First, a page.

I’ve received many e-mails on Transatlantic Trade and Investment Partnership (TTIP) and the impact on the NHS. People are right to be concerned about any major trade agreements, especially one opening up economies to multinationals (who frankly haven’t helped themselves in this battle over the years). However, there is no risk to the NHS of being forced to open up for private American firms to run.
Nick Clegg addressed this issue at Lib Dem spring conference
The letter from Cecilia Malmstroma, the EU Commissioner in charge of the TTIP negotiations, to the Government about TTIP and the NHS is also available here
Yesterday’s Comprehensive Spending Review will have been well analysed by all the papers and commentators with lots of questions about whether the cuts are “fair” or not and if they are necessary at all.
What was more interesting to me (or dismaying) as an economist (but very much lapsed one) was the extent the political aspects decided the economic decisions. This is never unusual but given the unique financial situation interesting.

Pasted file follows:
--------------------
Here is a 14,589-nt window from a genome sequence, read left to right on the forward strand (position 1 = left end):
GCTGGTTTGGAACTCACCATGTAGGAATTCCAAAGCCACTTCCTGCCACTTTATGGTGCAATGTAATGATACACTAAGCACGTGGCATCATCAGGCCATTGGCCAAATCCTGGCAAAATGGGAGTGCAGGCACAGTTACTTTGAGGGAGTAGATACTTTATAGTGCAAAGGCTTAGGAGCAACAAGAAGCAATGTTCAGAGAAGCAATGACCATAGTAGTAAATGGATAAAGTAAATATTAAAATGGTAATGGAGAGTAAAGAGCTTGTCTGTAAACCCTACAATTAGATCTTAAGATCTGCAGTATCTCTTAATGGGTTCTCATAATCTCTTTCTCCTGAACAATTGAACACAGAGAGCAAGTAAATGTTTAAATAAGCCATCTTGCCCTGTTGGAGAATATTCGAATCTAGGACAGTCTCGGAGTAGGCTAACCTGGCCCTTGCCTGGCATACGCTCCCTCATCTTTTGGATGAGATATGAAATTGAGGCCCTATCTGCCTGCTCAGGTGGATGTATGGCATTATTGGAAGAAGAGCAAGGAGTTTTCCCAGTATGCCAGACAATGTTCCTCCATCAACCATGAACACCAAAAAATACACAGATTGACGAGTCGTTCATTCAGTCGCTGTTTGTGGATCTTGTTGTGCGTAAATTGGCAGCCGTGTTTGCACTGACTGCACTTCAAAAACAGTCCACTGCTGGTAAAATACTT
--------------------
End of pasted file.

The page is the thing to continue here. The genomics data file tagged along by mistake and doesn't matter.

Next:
2010 Comprehensive Spending Review being delivered
I won’t touch on if the cuts are necessary or not except to say that as Labour were overspending when the economy was in a boom, therefore not saving for a rainy day, when the recession struck our borrowing rocketed and we ended up with the worst structural deficit of the G20, and gave us less room to carry out some of the fiscal expansionary policies of other countries such as Germany and France.
So on the political aspect, the key was the Prime Minister was determined to stick to as much of his electoral promise as possible, this makes sense politically to ensure manifesto promises were being kept. However, this causes a few economic problems:
- NHS, one of the largest government spenders, was ringfenced
- This meant other departments cuts had to be increased
- Universal benefits were not looked at
- I really felt, as Vince Cable said, that everything must be reviewed (this was in relation to tuition fees) then the idea of the well off receiving Winter Fuel Allowance, free TV licences, free bus passes and even a state pension to be absurd. However, the grey vote are more likely to vote and have strong lobbying powers so this was always a dangerous territory
- Income tax would not increase, under any party
- One way to fill to ensure spending could be protected, but seen as deeply unpopular, even though it could pay for Higher Education and protect some of the social housing